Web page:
[erlang-questions] Binary string literal syntax

Sean Hinde sean.hinde@REDACTED
Wed Jun 6 10:01:38 CEST 2018

> On 6 Jun 2018, at 00:45, zxq9@REDACTED wrote:
> On 2018年6月5日火曜日 19時51分32秒 JST Sean Hinde wrote:
>> I’ve been writing a lot of Elixir over the last few months (plus Swift, Java, C) and just came back to Erlang. There are a few things I’ve come to very much like about Elixir I think might be quite useful to bring to Erlang.
>> The first, and topic of this email, is arguably trivial, but having to surround <<“modern”>> string literals with <<>> is irritating and not getting any less so.
> I like ideas such as this but believe the core language is not the place to implement them.
> Syntax is like ocean plastic -- it lingers forever, works its way into unexpected places and interacts with the metabolism in surprising ways. Adding syntax to an existing language, especially syntax that represents something that is already one can represent, is *dangerous*. It makes the overall language less useful and each addition dramatically increases the cognitive overhead of learning the language.

I have happy memories of waiting eagerly each year to see what new things would be added to the language. The bit syntax was a truly stunning addition. When sometime later the ability to write literal strings inside a binary was added it was pretty convenient.

The Erlang team has not shied away from adding features where they push the language forward in its practicality for dealing with the protocol related problems of the day.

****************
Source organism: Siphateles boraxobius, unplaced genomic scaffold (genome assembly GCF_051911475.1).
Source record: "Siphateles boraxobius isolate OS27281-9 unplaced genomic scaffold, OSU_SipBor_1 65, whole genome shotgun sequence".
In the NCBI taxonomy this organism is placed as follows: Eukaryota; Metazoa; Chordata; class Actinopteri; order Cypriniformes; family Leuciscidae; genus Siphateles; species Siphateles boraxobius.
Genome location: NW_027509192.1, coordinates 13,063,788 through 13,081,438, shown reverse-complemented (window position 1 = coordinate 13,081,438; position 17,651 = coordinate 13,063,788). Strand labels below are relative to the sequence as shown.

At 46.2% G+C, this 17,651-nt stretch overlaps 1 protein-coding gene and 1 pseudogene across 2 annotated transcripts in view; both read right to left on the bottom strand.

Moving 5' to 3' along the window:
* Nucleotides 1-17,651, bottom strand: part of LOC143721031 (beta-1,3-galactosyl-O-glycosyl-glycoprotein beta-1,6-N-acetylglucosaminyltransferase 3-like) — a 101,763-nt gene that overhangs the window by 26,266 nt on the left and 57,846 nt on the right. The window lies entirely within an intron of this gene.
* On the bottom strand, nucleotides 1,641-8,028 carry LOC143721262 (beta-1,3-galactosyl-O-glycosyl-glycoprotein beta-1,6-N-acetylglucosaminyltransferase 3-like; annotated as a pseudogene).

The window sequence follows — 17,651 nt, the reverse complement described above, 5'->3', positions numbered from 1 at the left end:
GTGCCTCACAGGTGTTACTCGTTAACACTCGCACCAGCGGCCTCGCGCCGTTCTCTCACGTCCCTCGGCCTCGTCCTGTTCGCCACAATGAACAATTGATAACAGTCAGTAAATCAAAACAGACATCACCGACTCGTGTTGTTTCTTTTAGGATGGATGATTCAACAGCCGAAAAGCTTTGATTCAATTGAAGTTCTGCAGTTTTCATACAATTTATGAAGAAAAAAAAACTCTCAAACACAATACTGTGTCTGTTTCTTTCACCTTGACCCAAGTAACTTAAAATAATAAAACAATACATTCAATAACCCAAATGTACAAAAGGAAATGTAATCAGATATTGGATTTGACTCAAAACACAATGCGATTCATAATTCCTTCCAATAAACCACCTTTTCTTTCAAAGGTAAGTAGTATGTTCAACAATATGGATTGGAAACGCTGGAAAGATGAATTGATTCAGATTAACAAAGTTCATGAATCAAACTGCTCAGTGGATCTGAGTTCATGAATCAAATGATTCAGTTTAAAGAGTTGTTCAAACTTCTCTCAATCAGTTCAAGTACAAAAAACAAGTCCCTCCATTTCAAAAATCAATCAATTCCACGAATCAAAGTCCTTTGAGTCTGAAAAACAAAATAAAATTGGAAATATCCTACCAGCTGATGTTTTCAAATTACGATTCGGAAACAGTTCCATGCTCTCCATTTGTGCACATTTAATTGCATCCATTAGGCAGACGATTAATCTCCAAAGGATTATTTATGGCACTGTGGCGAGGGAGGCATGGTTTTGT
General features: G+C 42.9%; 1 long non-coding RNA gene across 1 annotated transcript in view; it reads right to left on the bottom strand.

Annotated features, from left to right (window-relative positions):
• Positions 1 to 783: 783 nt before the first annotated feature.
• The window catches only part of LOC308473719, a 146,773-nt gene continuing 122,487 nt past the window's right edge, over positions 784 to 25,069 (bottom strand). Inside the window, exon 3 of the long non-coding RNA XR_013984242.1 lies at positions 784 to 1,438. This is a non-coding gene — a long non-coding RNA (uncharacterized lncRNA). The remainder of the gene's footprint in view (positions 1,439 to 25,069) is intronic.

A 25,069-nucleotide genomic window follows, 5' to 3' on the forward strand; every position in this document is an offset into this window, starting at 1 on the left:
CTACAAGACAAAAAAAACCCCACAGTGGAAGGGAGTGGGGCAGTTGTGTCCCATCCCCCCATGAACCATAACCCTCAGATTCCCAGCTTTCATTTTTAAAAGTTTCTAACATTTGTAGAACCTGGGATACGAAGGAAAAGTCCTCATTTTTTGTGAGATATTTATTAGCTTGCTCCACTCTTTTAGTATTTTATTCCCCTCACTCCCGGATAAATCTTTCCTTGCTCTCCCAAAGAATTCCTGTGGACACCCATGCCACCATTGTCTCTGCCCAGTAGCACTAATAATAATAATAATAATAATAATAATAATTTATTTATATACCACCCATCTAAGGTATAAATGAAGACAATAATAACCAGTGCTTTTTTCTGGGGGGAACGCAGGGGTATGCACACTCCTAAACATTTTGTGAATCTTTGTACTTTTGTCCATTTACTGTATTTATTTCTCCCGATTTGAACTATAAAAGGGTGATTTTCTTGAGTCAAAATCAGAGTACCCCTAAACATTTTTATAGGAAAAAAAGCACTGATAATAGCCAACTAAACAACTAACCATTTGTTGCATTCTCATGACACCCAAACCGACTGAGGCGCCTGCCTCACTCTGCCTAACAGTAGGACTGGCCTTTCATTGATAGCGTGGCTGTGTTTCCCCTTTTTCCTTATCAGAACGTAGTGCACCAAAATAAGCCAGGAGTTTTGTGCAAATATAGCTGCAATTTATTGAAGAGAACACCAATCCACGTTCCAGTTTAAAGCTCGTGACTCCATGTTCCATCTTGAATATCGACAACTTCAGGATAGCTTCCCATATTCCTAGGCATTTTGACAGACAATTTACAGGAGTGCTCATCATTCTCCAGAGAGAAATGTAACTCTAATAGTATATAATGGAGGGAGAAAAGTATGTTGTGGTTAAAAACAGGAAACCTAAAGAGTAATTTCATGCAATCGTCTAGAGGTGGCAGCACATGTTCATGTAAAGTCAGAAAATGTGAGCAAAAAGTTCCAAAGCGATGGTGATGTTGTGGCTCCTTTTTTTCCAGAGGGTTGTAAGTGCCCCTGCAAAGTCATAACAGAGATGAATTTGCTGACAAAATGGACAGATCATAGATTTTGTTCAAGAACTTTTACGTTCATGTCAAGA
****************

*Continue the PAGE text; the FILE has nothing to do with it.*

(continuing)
Back then it was bit twiddling, these days protocols are more string based.

> Typing two different characters two times each, as in <<>> does not exhibit much advantage in keystrokiness over typing a widely gapped sequence ~s''. Magical quote interpretation, as in Python, to avoid the need to escape one or the other kinds of quote literals within a string is handy, but doesn't change much about the difficulty of the language. As Erlang already makes a distinction between single and double quotes, though, diddling with this is a dangerous change (adding syntax) in the interest of glyphy familiarity.

Keystroke saving was not really a motivation, though having to add them at both ends of a string is a bunch of navigation as well as the extra keystrokes.

> Erlang is a small language. A large part of its utility stems from the fact that the core language is TINY and not littered with a ton of conveniences. This should be strongly protected. Compare the universal readability of C vs the wetware-level incompatibilty among various styles of C++ (or Haskell, for that matter); that's astonishing and sad about C++.
> If Elixir does what you like, then use it. There is a strong chance that Elixir will explore so much in terms of language conveniences that it will blow up the way C++, Ruby, and Perl have. That's fine, because we'll learn a lot and Elixir's grandchildren will really be something! Introducing Elixirisms into Erlang, a stick-in-the-mud, traditional, old, venerable language with a very low learning curve at the level of language complexity, is purely a risk.

I guess there is some risk that adding a nicer way to write binary strings would break the camel’s back and make the language more difficult to learn.

I happen to believe that this change would have the opposite affect. It ought to reduce the cognitive overhead for newcomers to the language (“Why do I have to write these weird angle brackets just to get a ‘normal’ string?”), and make the choice between the two string forms less biased by syntax and more based on utility for the rest of us.

I can see your point for the full scope of Elixir sigils, but I think there is a level of addition that would simply just help. Maybe just the #”Syntax"

> I'm an Erlang conservationist. Don't corrupt the pristine Erlagnessness with your stays-around-forever-like-marine-plastic syntactic litter!

lol. I also love the considered pace of language additions. Maps took a pretty long time to finalise and they have turned out nice. Having written a decent amount of C++ in the last 10 years I am the last person who would want to wish that on the language :)

> -Craig
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